This (see ivan37's writeup about cheating dollar bill validators) is part of the reason why the United States vending industry lobbied so hard to get the dollar coin, both in the 1970s and more recently. (That, and the fact that dollar bill validators are much more expensive than the mostly-mechanical coin mechanisms, and much more trouble to maintain... Tell me, how many times have you seen a machine whose dollar bill validator was broken? Okay, now how often have you seen a machine that woiuldn't take coins, or even a specific denomination of coins?)

There are some dollar bill validators that are designed to prevent this -- I've heard of ones that have a blade inside that is designed to cut off any trailing bit from an accepted bill -- but of course they're more expensive, and probably only used on machines that take in more money.

My father told me a story of a soda machine that was ripping itself off -- coins were falling through to the change/coin return slot, but still registering as having been inserted. (I wonder if somebody used knarph's salt-water treatment on it.) Anyway, after inserting and receiving back the full price of a drink, he found that everything in the machine was sold out (I wonder why...), but he pressed the coin return and got repaid an additional amount equal to what he put in. I'm sure that if he was willing to stand there messing with it for so long, he could have gotten all the money out of the machine.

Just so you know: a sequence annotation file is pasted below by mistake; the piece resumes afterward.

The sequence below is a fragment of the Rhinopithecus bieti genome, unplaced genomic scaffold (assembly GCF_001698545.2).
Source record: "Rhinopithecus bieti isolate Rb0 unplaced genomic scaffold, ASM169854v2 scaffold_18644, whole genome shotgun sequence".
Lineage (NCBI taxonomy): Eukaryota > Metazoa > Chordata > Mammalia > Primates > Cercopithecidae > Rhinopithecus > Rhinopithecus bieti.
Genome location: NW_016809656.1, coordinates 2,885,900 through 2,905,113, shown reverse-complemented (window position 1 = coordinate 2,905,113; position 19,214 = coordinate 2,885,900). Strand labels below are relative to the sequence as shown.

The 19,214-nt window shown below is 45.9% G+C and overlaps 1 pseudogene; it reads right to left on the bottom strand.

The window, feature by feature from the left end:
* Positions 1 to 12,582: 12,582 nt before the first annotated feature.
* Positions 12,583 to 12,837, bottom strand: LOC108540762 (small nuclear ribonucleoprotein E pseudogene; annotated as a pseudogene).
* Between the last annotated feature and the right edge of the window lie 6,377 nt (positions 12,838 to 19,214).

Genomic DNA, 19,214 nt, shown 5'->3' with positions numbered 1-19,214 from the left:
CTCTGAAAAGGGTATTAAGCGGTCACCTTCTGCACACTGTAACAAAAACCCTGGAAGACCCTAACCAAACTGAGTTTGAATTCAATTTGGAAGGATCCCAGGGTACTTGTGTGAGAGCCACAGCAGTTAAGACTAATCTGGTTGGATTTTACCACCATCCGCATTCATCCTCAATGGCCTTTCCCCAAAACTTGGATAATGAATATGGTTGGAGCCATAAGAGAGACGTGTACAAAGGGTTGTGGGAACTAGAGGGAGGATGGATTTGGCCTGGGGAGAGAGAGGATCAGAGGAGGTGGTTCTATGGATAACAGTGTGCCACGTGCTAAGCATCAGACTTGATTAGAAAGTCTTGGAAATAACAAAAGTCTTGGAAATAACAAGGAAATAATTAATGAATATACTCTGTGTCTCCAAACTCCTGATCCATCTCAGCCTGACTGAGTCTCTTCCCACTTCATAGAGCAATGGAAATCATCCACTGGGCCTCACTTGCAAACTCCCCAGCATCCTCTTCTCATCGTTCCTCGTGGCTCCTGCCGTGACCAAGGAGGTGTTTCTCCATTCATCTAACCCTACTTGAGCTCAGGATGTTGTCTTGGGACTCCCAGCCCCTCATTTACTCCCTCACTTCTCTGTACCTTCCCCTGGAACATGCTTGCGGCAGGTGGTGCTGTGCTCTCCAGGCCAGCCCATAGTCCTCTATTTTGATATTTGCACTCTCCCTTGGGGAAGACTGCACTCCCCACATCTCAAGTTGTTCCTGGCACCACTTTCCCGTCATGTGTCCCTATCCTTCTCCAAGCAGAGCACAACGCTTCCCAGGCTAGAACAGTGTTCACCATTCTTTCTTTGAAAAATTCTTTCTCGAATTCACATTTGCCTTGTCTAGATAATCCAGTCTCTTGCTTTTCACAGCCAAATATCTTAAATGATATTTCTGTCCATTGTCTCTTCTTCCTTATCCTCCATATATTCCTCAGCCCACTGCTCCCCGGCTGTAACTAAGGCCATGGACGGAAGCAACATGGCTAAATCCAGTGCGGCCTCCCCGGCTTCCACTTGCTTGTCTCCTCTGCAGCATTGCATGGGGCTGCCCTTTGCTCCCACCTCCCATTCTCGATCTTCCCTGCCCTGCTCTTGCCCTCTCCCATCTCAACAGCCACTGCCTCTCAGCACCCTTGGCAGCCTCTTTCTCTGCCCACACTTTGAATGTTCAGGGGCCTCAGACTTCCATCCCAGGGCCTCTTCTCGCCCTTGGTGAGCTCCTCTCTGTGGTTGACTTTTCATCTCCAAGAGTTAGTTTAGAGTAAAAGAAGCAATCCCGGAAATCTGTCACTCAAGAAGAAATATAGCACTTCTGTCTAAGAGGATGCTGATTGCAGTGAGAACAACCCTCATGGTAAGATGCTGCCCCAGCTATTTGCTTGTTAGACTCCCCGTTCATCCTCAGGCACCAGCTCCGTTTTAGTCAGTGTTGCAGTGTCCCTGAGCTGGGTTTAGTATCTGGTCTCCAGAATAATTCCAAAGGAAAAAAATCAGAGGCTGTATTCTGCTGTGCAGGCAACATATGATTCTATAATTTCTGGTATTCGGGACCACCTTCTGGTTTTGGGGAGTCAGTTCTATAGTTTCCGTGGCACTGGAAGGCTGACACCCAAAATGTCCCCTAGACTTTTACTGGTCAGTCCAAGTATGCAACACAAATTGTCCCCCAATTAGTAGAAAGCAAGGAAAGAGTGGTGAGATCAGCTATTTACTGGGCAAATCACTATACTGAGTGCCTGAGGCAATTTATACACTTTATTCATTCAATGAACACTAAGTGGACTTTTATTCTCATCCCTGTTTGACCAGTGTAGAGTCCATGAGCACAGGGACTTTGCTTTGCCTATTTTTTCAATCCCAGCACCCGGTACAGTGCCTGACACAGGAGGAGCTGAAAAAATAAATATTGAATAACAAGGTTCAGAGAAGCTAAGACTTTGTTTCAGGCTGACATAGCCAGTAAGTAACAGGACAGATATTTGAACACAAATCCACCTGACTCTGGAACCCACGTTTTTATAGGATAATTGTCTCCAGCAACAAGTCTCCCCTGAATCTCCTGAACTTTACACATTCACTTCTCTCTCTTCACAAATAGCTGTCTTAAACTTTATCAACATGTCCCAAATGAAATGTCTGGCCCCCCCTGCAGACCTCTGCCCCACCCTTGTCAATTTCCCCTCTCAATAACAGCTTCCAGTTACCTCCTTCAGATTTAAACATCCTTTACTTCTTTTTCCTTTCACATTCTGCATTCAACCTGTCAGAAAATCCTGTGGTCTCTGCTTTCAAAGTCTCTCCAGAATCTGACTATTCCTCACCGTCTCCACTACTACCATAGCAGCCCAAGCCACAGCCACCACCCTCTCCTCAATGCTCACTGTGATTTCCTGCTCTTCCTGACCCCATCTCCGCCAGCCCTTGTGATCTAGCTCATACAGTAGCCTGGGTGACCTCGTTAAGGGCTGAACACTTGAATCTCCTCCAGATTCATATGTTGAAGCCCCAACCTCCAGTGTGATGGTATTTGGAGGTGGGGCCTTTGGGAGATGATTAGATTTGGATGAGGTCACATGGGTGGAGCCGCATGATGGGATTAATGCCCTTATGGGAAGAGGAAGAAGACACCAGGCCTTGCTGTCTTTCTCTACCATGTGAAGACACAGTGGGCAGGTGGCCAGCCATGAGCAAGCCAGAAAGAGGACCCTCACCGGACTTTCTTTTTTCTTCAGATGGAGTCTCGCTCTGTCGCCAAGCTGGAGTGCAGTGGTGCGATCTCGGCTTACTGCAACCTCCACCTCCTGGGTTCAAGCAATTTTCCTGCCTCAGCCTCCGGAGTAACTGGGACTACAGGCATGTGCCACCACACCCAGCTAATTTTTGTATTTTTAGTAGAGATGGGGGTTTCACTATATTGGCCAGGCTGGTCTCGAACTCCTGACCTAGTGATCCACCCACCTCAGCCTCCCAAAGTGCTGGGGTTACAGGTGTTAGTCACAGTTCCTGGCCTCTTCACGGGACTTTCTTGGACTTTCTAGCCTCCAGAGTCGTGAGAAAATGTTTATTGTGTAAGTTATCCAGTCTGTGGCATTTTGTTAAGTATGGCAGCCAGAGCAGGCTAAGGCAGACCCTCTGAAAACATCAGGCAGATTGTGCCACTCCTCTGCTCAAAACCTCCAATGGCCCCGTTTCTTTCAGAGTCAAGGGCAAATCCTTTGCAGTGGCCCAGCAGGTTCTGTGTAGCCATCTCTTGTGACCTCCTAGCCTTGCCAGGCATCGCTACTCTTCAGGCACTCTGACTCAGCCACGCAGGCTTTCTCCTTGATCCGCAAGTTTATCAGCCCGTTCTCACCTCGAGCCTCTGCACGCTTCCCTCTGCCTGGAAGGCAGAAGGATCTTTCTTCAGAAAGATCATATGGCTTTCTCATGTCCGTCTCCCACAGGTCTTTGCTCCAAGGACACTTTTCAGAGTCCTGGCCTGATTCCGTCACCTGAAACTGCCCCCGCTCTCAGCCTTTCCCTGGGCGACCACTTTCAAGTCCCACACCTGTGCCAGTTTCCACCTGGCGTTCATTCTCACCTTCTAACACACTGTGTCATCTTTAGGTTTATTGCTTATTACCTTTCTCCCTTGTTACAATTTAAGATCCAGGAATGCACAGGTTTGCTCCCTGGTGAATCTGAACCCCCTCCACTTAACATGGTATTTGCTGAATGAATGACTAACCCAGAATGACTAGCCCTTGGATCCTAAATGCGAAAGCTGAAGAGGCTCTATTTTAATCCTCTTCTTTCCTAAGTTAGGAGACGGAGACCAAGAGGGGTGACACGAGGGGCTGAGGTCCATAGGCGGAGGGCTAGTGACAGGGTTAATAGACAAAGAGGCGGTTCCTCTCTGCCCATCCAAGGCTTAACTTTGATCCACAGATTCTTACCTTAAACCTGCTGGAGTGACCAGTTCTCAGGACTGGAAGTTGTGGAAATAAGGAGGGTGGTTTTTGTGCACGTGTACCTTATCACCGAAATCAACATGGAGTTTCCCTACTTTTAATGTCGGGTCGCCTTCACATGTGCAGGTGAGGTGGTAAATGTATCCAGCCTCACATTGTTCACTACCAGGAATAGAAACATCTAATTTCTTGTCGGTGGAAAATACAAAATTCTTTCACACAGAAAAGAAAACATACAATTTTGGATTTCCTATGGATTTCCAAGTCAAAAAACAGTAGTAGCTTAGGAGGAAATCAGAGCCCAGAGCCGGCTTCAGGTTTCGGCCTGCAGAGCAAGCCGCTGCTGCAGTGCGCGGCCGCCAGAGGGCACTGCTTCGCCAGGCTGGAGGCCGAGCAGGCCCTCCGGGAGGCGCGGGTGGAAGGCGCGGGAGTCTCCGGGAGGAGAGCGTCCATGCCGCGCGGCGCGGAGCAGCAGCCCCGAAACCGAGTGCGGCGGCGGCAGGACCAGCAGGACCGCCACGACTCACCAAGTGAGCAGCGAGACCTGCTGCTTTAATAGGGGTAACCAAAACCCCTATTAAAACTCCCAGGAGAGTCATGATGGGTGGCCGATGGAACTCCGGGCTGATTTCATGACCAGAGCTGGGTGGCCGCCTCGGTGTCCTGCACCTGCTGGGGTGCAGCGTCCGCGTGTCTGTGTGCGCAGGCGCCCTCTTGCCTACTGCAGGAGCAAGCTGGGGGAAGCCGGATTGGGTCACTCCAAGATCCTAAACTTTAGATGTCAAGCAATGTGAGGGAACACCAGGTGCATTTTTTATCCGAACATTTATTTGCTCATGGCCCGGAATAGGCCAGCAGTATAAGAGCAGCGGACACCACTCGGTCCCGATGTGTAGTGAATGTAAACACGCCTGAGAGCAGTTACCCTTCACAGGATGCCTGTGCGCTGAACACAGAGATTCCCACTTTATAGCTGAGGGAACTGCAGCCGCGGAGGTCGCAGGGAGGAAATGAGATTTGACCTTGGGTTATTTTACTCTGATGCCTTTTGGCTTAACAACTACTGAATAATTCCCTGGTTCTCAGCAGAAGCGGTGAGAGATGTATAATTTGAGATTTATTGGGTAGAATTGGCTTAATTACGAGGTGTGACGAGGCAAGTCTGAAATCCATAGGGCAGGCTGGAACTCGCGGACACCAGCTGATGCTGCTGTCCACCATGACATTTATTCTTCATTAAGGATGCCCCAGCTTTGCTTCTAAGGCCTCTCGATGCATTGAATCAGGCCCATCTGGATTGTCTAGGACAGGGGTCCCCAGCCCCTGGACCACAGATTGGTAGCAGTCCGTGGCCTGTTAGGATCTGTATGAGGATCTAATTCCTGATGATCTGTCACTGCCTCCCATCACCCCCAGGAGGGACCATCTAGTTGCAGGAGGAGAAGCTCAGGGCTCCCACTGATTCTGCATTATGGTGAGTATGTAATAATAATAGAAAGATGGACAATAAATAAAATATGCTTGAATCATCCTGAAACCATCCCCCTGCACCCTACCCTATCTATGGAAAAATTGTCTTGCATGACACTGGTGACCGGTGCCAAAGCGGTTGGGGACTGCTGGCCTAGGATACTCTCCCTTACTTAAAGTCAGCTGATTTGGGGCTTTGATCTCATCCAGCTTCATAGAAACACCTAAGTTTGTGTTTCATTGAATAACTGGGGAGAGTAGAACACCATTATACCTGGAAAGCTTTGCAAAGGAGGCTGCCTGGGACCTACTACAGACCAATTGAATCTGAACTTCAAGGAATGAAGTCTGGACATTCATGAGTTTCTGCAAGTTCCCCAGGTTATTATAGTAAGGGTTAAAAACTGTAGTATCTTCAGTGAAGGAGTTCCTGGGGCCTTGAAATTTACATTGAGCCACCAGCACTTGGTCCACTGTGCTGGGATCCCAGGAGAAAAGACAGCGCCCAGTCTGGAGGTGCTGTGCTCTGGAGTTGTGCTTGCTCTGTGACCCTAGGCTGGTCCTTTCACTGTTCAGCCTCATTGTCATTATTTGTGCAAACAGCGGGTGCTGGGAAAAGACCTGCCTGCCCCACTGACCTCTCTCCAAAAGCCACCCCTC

Later, when I was visiting him, the same machine had broken in the same way again. He pointed out to me two giggly girls spending an unusually long time in front of the machine, and then one of them went in the store and came out with an empty bag, which the other one filled with all the free sodas they'd been getting.

When they left, we went over and got ourselves free cokes. Just one each -- we're both too honest to do any of the stuff described in this node, but not so honest we'd pass up a free drink when we know the machine is giving them out.